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Next Time in Joy
by Rabbi Yonasan Rosenblum
This article orignally appeared in Mishpacha Magazine

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The Torah community of Eretz Yisrael achieved a brief moment of unity this past week. Unfortunately, it took the tragic slaughter of eight young yeshiva students at Yeshivat Mercaz Harav to bring it about.
Who could have even imagined before the attack the circumstances that could bring the Belzer Rebbe, Rabbi Shmuel Auerbach, Rabbis Rafael Shmulevitz and Yitzchak Ezrachi of Mirrer Yeshiva, Rabbi Moshe Mordechai Farbstein of Hebron Yeshiva, Rabbi Asher Weiss, and Rabbi Shmuel Bloom, executve vice-president of Agudath Israel of America to the campus of Mercaz Harav?
Or that would provoke the fiercely anti-Zionist Satmar Rebbe to proclaim of the students of Mercaz Harav, the flagship institution of religious Zionism, “When a disaster like this occurs, murderers penetrating into a yeshiva, it is as painful to HaKadosh Baruch Hu as the destruction of the Bais HaMikdash. This is a overwhelming tragedy for all of us. They were learning at that moment the same Torah we learn. The Gemara is the same Gemara.”
Speaking only a few minutes after the slaughter, Rabbi Reuven Leuchter, one of the closest talmidim of the late Mashgiach Rabbi Shlomo Wolbe, said that anyone who did not understand the shooting in Mercaz HaRav as a threat to every yeshiva, anyone who tried to make distinctions between this yeshiva and another, is a dangerous idiot.
He compared such thinking to that of an imaginary Jew in Baronovich, who said to himself after Kristallnacht, that the Jews of Germany were all assimilated, and so their experience did not portend anything for Baranovich, and after the Nazis herded the Jews of Warsaw into a ghetto, that the Bundists were strong in Warsaw, but the Nazis won’t come to Baranovich. But the Nazis did come to Baranovich, and they killed Briskers and Bundists alike.
Those murdered seem to have been Divinely-picked to increase the identification of all Bnei Torah with the magnitude of the tragedy. The bochurim who were in the Mercaz HaRav library when the assassin entered had all come to snatch a few extra minutes of learning while most of their classmates were preparing for a Purim party.
My son-in-law gives a weekly shiur in the Mercaz Harav high school in the framework of Ve’Dibartem Bam, an organization that arranges for weekly shiurim by avreichim in national religious yeshiva high schools in order to expose the students to the geshmak of yeshivishe lomdus. Normally, he gives the shiur on Thursday night. Last week, it was pushed forward because of the Purim party. Three of the murdered yeshiva bochurim were past or present talmidim of his, though none of them needed anyone to spark their love of learning. Each was an unbelievable masmid.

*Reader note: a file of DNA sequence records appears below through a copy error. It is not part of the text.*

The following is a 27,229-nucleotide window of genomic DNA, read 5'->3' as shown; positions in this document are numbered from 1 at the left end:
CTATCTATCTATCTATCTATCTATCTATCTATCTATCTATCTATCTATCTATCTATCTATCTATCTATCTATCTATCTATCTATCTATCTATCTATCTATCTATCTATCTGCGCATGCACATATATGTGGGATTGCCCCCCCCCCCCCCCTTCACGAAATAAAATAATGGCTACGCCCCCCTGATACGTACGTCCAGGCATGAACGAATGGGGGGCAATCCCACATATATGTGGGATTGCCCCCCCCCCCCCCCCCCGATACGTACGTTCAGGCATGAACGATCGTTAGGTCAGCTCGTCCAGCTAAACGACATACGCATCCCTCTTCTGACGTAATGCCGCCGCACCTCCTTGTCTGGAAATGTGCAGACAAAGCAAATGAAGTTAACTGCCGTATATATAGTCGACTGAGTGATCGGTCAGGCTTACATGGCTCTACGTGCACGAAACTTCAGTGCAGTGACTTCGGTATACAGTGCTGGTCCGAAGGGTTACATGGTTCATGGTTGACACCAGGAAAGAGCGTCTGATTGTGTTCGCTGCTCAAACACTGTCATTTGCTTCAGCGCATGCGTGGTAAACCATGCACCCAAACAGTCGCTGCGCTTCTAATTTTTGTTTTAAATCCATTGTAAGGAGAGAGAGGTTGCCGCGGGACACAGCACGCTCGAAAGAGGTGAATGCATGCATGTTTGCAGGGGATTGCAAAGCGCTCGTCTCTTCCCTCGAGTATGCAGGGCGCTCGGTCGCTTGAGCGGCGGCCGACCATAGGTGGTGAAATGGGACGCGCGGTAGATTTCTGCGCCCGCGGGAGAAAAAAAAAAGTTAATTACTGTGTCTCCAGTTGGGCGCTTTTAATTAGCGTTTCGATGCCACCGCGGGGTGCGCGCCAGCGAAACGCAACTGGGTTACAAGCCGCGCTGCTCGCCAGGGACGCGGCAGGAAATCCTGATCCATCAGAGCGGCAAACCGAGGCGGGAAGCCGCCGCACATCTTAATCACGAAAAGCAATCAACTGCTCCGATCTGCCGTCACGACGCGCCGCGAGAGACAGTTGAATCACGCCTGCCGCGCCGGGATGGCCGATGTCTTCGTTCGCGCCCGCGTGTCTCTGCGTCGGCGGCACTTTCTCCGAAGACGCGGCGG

At the Shabbos table, after the murders, my son-in-law described some of the qualities of these bochurim. Yochai Lipshitz, 18, was part of the furniture of the bais medrash. Whenever one entered the bais medrash, he was hovering over his Gemara, a big smile on his face. “Everyone came back tired from a hike – Yochai was in the bais medrash; everyone was at some kind of celebration – Yochai was in the bais medrash; everyone was studying for a test – Yochai was in the bais medrash.”
Yehonadav Chaim Hirshfeld, 19, according to my son-in-law, was an extraordinarily talented learner. Every month, he completed all of mishnayos – 18 perakim (chapters) a day. My son-in-law described his interest in hashkafic discussions with those whose path differed from his own, and how he pursued those discussions with a thirst to arrive at the truth and with genuine respect for another point of view.
It is hard to look at pictures of the smiling, baby face of Avraham David Moses, and imagine what kind of monster could have deliberately killed him. Only 16, he had already mastered a number of masechtos. Yet when he asked a question in shiur or sought to offer a solution, it was always with incredible modesty and with an effort to hide how much he knew. (I have included only the descriptions of the three talmidim to whom my son-in-law was close to. Equally remarkable stories are told about the other korbonos: Doron Meherette, 26, Roi Roth, 18; Yonatan Eldar, 16; Neria Cohen, 15; Segev Peniel Avichayil, 15, Hy”d)
THAT GREAT TRAGEDY has the power to unite us is, of course, not a new story. The Jews at the beginning of Megillas Esther are described by Haman, the master of evil speech, as an am m’fuzar u’m’furad, a scattered and dispersed people. The commentators have seen in this description a hint to the disunity and internal divisions among the Jews of the Persian Empire.
Only with the threat of annihilation hanging over them do the Jews of the realm acquire a degree of unity. First, the Jews of Shushan fast for three days for Esther before she presents herself, uninvited, to Achashverosh. Later, the Jews of the provinces gather together, in each place, to take vengeance on their enemies, who had been preparing their destruction.
In commemoration of the new found unity of the Jews of Persia, Mordechai and Esther decree the sending of mishloach manos ish l’reyahu – an expression of brotherhood amidst rejoicing.
If we ever hope to find a decree of unity in joy, and not in sadness, and to learn to appreciate the strengths of those whose approaches are not our own in their lifetimes and not just after they have been snatched away, perhaps the mitzvah of mishloach manos would be a good place to start.
Let us each undertake this year to send mishloach manos to someone outside our close circle, someone who might be surprised by our gift or who may not even know of the mitzvah at all.
Perhaps if we drew a little closer in happiness, we would not have to keep rediscovering one another in pain.

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